What are hormone topicals?
A hormone topical is a cream, gel, or patch applied to your body. These topical products contain hormones that are absorbed through your skin.
Some topical products treat the immediate area. Other hormone topicals are specially formulated to be sure they make it into your blood. From there, they can boost your hormone levels and improve some of your symptoms.
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When would I need hormone topicals?
Topical hormones are most often used to conservatively boost levels of estrogen and testosterone. Both hormones can decline due to health conditions, including thyroid disease, pituitary gland disorders, polycystic ovary syndrome (in women), and hypogonadism (in men).
Estrogen production stops at menopause, while men’s testosterone levels slowly but steadily decline every year after they reach 30.
Whether you’re a man or woman, symptoms you may need a topical hormone include:
- Energy loss and fatigue
- Diminished sex drive
- Muscle weakness
- Weight gain
- Memory problems
- Difficulty concentrating
- Mood swings
Low estrogen also causes hot flashes, night sweats, vaginal dryness, and painful intercourse — the most common reasons women use topical hormones.
Men may also experience erectile dysfunction, but bioidentical hormone pellets may be a better choice than topicals. A pellet delivers a precise dose, while the amount of hormone absorbed through a topical varies.
How do I use topical hormones?
You typically apply the gel or cream to clean skin once daily. After applying the hormone, be sure to wash your hands before touching your eyes or other people. The hormones cause eye irritation. With ongoing exposure, estrogen can damage your vision, while testosterone may lead to dry eyes.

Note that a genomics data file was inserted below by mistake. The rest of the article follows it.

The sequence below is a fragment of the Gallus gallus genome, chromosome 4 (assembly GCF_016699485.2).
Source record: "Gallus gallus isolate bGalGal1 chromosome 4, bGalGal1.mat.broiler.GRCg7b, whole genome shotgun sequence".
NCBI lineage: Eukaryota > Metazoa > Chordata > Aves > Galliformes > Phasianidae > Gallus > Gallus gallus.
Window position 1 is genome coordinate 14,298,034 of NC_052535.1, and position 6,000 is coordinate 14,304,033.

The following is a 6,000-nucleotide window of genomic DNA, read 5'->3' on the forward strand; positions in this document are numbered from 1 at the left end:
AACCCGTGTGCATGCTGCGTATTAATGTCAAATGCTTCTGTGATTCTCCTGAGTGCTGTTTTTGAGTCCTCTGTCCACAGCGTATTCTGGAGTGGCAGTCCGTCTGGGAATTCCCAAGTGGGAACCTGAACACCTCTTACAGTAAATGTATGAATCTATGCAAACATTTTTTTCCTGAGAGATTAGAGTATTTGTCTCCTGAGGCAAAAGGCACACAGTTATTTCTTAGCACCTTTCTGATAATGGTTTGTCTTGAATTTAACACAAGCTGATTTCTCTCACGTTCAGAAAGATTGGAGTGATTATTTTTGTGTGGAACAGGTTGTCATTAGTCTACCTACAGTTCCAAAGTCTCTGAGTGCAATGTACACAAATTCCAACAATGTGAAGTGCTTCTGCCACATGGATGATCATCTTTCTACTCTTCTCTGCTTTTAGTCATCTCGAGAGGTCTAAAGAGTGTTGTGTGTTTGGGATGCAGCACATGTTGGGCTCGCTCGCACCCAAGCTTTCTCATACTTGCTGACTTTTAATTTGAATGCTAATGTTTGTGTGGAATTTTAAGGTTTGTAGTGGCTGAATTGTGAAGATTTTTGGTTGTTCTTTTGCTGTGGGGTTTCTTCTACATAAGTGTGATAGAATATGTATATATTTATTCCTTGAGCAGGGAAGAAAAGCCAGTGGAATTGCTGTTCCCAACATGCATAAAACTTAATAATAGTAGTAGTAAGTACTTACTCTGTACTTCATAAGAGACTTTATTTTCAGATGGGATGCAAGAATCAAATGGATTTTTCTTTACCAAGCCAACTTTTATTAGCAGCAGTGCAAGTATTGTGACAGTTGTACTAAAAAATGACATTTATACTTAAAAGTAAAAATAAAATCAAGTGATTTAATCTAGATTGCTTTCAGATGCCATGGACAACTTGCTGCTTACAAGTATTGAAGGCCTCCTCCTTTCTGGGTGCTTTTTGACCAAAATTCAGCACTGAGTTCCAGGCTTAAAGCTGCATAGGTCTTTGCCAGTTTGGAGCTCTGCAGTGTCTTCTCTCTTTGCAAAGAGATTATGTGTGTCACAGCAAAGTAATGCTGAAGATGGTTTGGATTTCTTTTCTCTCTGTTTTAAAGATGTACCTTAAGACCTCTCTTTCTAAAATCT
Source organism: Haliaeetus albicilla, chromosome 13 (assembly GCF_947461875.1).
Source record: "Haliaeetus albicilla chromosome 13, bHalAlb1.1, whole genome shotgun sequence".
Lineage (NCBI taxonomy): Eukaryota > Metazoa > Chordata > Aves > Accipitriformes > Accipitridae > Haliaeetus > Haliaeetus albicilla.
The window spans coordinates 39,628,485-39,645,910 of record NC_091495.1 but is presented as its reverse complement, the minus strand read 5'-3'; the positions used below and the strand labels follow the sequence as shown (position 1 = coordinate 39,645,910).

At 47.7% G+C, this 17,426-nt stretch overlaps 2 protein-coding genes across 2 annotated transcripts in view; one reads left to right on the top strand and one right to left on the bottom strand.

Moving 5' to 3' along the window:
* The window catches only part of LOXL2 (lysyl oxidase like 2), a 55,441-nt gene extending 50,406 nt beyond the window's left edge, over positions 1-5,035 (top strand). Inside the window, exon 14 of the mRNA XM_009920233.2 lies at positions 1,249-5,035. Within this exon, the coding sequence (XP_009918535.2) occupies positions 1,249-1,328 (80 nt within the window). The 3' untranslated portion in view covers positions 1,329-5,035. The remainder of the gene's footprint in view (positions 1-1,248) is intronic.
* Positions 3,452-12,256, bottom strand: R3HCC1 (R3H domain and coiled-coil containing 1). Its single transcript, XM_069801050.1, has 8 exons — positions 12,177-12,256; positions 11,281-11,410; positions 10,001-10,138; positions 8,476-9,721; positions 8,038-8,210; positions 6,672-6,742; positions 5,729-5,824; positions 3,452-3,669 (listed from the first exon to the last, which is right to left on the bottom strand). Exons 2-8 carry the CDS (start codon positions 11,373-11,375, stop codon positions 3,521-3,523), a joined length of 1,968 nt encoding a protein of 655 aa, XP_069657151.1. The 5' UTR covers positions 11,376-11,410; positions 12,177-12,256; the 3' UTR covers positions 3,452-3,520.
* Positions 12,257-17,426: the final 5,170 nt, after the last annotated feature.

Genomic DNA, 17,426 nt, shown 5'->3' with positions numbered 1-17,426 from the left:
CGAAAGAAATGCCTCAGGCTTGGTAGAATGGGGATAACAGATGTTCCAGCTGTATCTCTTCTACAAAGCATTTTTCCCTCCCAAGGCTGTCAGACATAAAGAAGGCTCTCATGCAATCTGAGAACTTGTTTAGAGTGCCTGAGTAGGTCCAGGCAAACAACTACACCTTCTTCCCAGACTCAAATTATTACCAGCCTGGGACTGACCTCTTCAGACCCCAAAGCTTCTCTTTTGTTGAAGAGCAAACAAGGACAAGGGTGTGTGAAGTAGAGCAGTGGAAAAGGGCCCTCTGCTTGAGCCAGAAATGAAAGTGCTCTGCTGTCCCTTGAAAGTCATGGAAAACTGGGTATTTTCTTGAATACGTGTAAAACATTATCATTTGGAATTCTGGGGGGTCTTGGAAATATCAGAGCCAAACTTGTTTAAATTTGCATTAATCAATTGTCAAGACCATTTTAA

Men usually rub the product on the skin of their shoulders, upper arms, or stomach. Topical testosterone should not be put on your penis, scrotum, or skin that has cuts, sores, or a rash.
Men need to be especially careful not to let women, pets, and children touch the area, or they may also absorb the hormone, leading to unwanted side effects. Women primarily suffering from vaginal dryness, itching, and burning should apply topical hormones to the vagina. Otherwise, topical estrogen goes on the skin of their arms, thighs, or calves, depending on the form.
Women need to be especially careful not to let women, pets, and children touch the area, or they may also absorb the hormone, leading to unwanted side effects.
If you need relief from symptoms caused by low estrogen or testosterone, call Garcia Weight Loss Aesthetics & Hormone Therapy or connect online today.